Dissecting the ecology of the heart-tongued frog in Brazil
The Heat-tongued frog is endemic to the Atlantic Forest of Northeast Brazil and listed as Data Deficient by the IUCN.
Heart-tongued frog (Phyllodytes gyrinaethes)
Frogs eat untold billions of insects each year, making them economically valuable to agriculture. They also provide a critical food source for birds, fish, snakes, and other wildlife, but the most importantly, they are good environmental indicators. If frogs are present, it often leads to a heathy ecosystem.
The Heat-tongued frog, dytes gyrinaethes, is an endemic species from the Atlantic Forest of Northeast Brazil. The species occurs only in fragments of coastal Atlantic Forest of Northeastern Brazil and is listed as Data Deficient by the IUCN, however it was categorized as critically endangered by the national authorities.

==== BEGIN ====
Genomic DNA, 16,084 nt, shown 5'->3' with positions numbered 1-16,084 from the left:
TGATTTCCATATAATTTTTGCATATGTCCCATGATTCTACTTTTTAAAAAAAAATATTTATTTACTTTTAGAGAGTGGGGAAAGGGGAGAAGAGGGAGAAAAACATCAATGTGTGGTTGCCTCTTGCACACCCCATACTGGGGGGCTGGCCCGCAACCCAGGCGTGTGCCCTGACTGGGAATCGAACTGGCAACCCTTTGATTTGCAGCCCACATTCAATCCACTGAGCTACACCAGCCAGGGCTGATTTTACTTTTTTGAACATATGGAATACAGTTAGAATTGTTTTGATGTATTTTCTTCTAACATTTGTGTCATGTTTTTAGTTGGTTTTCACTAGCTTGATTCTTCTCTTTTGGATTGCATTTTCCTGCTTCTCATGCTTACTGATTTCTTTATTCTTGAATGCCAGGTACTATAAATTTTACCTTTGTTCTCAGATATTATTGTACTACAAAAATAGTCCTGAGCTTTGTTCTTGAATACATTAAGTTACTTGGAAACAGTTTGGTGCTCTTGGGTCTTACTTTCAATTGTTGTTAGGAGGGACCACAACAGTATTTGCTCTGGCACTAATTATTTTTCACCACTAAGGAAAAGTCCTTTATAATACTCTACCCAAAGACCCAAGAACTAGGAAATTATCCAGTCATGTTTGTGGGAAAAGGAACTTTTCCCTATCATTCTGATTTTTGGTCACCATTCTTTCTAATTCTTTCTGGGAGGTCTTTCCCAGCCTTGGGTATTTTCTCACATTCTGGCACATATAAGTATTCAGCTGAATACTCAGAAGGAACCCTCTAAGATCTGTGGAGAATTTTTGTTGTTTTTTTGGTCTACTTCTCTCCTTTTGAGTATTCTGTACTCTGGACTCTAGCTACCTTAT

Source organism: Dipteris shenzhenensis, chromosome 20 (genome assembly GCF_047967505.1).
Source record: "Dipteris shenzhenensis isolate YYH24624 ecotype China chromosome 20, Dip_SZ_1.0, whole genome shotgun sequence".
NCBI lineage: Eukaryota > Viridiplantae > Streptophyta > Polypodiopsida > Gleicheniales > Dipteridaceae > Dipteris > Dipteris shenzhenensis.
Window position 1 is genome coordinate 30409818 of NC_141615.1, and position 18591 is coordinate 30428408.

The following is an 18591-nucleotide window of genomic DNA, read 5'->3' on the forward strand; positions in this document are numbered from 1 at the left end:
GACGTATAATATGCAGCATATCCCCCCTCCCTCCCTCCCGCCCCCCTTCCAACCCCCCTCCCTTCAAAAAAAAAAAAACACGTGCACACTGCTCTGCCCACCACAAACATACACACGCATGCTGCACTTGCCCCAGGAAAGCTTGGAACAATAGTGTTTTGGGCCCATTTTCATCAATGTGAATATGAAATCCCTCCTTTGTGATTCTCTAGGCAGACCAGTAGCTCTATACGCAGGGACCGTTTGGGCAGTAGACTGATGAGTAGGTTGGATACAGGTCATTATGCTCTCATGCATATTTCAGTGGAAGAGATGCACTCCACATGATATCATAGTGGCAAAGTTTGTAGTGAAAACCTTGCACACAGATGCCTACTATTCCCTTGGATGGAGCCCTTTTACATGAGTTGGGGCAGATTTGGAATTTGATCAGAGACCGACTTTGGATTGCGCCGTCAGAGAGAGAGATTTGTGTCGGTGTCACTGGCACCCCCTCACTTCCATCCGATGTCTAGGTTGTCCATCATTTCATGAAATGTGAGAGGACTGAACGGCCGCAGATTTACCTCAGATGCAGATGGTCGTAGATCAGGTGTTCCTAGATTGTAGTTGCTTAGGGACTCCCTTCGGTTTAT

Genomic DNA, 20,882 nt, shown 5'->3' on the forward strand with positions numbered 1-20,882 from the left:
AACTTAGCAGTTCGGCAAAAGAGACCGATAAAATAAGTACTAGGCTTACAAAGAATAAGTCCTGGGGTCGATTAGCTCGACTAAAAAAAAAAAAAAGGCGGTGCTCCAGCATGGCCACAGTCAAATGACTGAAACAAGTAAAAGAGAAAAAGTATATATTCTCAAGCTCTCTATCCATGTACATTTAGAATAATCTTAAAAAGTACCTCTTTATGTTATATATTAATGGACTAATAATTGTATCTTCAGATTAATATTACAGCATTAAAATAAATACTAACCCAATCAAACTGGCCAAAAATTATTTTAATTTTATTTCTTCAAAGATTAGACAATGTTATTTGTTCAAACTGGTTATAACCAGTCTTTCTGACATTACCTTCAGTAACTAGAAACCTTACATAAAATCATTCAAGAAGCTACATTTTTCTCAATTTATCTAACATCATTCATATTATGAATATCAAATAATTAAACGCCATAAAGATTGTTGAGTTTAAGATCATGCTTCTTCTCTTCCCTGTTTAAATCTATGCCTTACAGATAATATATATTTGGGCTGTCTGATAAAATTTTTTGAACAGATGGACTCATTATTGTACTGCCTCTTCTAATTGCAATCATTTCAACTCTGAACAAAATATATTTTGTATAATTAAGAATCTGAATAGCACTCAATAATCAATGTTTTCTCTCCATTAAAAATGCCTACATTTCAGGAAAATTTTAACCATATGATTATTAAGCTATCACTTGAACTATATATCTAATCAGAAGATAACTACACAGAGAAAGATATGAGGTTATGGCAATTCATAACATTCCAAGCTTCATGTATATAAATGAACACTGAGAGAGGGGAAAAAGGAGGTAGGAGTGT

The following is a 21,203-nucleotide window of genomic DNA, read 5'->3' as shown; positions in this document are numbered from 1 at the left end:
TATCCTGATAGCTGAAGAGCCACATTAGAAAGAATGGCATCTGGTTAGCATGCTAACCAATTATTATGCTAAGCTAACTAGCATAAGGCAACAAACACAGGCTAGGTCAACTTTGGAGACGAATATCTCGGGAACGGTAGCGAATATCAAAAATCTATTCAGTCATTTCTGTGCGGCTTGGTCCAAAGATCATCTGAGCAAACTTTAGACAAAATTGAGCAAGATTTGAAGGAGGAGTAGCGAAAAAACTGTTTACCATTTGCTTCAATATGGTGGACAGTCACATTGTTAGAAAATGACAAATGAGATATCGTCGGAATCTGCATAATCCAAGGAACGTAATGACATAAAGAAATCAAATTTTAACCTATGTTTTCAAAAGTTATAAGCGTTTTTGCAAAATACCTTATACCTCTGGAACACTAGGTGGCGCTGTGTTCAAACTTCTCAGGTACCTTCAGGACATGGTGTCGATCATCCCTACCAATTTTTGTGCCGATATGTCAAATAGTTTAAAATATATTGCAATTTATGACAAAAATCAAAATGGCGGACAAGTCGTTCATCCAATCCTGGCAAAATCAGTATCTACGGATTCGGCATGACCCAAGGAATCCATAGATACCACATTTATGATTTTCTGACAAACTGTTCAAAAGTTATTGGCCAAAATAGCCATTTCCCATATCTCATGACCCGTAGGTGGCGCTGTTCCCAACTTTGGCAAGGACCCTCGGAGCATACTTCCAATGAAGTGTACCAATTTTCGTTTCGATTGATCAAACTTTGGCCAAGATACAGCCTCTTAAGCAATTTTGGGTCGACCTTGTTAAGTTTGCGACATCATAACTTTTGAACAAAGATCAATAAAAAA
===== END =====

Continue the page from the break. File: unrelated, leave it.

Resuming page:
The Murici Ecological Station (ESEC de Murici) is part of the largest block of Atlantic Forest along the north of the Sao Francisco River in Brazil. This conservation area, which hosts more than 58 anuran species registered to date, is one of the most important priority areas for the amphibian conservation in the north of the Atlantic Forest.
With the funds from the MBZ Fund, the research team aims to obtain information about the population status, ecology, reproductive biology as well as threats to the species conservation.
This project will create baseline data to better understand the environmental needs and the impact of habitat modification and disease infection in the populations of Phyllodytes gyrinaethes. More detailed information will also allow the project team to update the conservation status of the species and to develop conservation strategies to ensure its permanence in nature.
Project lead by
Anyelet Valencia Aguilar
Laboratorio de Bioligia Integrativa - UFAL